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Parental rights in education

Your child's school years form an important part in their development and preparation for later life. This article explains your rights as a parent in terms of your child's education, what you can expect from your child's school and the correct procedures to take should you have a complaint.

Principles of the education system and National Curriculum

All state-maintained schools must use the National Curriculum which sets out what most children should be taught. A school can 'exclude' (remove) your child from some or all of the National Curriculum for a short time if they think this is best for your child. You have a right to remove your child from certain lessons.

The education department of your local council must provide education for children who cannot go to school because they have been excluded, are ill, or have been injured. This could be at a hospital school, a pupil-referral unit, further education college, or work-experience placement.

Children must receive education from the start of the term after their fifth birthday up until the third Friday in June in the school year in which they turn 16.

Education must be free at all state-maintained schools and in other educational organisations that the education department of your local council pays for (for example, pupil-referral units and nursery schools).

Parents' choices for their children

You are allowed to say which state school you want your child to go to. Check with the education department of your local council as they may limit the number of schools you can apply to.

You may teach your children at home. You don't have to follow the National Curriculum but you must make sure that your child is educated suitably for their age and ability and for any special educational needs they may have.

What parents can expect from their child's school

You must be given 24 hours' notice in writing if the school wants to give your child a detention out of school hours.

Schools must give you a written report on your child at least once a year. This must include:

  • progress on all the National Curriculum subjects they have studied
  • progress in other subjects and activities
  • general progress and attendance
  • results in any National Curriculum tests and assessments.

Legally, you and your child have the right to a copy of your child's school record within 15 school days of you writing to ask for it. However, some information can not be shown or given to you or your child.

You have the right to vote for parent governors to represent you on the school governing body. You can also stand for election as a parent governor yourself.

Children with special educational needs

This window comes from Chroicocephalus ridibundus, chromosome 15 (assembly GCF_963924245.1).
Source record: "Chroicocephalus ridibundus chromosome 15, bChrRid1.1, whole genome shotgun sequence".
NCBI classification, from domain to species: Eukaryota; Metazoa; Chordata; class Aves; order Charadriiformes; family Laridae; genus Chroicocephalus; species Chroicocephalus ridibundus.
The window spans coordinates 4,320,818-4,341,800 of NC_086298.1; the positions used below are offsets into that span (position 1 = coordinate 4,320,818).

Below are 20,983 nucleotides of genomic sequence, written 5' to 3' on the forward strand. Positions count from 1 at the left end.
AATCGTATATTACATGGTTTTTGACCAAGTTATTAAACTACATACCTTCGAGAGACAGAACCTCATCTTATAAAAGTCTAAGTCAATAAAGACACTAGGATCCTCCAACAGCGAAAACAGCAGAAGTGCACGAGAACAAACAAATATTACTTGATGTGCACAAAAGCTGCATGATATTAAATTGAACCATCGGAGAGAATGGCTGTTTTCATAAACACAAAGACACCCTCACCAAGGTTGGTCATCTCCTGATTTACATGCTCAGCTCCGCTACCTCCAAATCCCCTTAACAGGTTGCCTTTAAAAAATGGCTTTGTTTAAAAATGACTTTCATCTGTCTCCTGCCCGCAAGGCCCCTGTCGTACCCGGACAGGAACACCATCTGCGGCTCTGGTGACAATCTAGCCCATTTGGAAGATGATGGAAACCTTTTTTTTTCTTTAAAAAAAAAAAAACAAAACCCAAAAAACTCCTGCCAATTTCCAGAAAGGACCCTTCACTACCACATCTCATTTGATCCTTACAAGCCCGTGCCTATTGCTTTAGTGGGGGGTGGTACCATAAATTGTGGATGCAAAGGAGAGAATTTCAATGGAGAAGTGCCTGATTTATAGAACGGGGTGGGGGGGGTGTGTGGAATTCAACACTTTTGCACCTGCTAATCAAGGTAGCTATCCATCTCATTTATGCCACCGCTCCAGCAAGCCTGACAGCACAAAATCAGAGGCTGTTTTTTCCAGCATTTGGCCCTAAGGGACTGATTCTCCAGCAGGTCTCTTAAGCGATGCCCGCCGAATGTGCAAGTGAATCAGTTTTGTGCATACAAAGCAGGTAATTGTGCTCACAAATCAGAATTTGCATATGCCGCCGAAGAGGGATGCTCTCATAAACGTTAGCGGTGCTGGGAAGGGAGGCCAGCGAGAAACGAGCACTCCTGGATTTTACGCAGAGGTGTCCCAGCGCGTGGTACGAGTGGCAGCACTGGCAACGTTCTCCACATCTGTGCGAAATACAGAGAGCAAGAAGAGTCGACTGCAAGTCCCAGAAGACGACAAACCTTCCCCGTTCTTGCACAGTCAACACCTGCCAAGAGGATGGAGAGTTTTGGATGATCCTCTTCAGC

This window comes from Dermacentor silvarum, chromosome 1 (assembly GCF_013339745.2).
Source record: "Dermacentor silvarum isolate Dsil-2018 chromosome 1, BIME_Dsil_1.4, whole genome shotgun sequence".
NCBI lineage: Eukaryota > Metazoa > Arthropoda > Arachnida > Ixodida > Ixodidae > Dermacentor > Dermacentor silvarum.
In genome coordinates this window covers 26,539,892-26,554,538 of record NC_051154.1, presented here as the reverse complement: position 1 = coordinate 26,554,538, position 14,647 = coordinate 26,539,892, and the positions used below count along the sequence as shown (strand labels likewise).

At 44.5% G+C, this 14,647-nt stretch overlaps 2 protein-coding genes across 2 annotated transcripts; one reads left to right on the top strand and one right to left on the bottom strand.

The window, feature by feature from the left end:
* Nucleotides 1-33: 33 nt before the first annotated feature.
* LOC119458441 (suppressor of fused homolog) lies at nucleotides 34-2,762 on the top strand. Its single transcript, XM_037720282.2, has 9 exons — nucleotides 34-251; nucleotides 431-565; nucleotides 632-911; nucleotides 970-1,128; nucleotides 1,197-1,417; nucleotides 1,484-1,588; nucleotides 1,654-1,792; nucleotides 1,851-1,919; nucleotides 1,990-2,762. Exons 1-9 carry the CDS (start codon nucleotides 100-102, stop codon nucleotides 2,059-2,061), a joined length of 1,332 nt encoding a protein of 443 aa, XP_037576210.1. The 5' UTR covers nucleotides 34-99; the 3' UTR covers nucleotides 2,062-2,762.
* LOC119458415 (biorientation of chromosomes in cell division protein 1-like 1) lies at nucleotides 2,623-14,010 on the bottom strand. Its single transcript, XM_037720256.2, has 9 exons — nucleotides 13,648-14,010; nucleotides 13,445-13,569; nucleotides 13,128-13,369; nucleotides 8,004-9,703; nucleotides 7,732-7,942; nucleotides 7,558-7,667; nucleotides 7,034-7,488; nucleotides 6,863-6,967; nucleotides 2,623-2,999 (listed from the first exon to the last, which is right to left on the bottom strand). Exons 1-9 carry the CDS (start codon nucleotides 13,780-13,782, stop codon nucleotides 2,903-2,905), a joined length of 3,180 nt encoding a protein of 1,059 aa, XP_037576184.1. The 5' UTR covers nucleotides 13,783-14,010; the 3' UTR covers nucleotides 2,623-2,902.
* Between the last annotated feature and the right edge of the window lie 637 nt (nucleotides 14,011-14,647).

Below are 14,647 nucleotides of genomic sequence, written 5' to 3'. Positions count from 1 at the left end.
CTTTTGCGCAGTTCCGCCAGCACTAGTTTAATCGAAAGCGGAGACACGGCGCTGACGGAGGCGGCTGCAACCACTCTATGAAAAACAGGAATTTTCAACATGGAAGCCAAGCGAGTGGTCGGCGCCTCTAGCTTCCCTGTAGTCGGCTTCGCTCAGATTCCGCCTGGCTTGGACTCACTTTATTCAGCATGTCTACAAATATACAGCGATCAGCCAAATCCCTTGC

A child with special needs should get help at school if they have significantly more difficulty learning than other children of the same age or have a disability which affects how they can use educational facilities that are usually provided for children of the same age in the same area. A learning difficulty could be the result of a disability, behaviour problems or problems learning to read.

Schools' policies on discipline and bullying

Your child's school must have a discipline policy which includes what it does to stop bullying. If your child is bullied, you should tell the school straight away. Legally, the school must do all that it reasonably can to protect children from bullying.

The school's discipline policy and any school rules must be based on the governors' statement on how children should behave (which all schools must have). Under the Human Rights Act 1998, any punishment or treatment must not be 'inhuman or degrading'. It must be suitable taking into account what the child has done.

Physical punishment such as smacking, caning or shaking a child is illegal in all schools. School staff may use 'reasonable force' to stop a child:

  • ¬†committing a crime
  • ¬†hurting someone
  • damaging something.

Procedure for complaining

If you are not happy about your child's school or education and want to make a complaint, you should get a copy of the school's complaints procedure (many schools have one) and follow the procedure on it as a first step. If the school doesn't have a complaints procedure, you can complain to a senior teacher or head teacher. If they do not solve your problem, you could complain to the governing body of the school.

If you think your child has been seriously harmed or sexually assaulted, you can complain straight away to the police or your local council's social services department.

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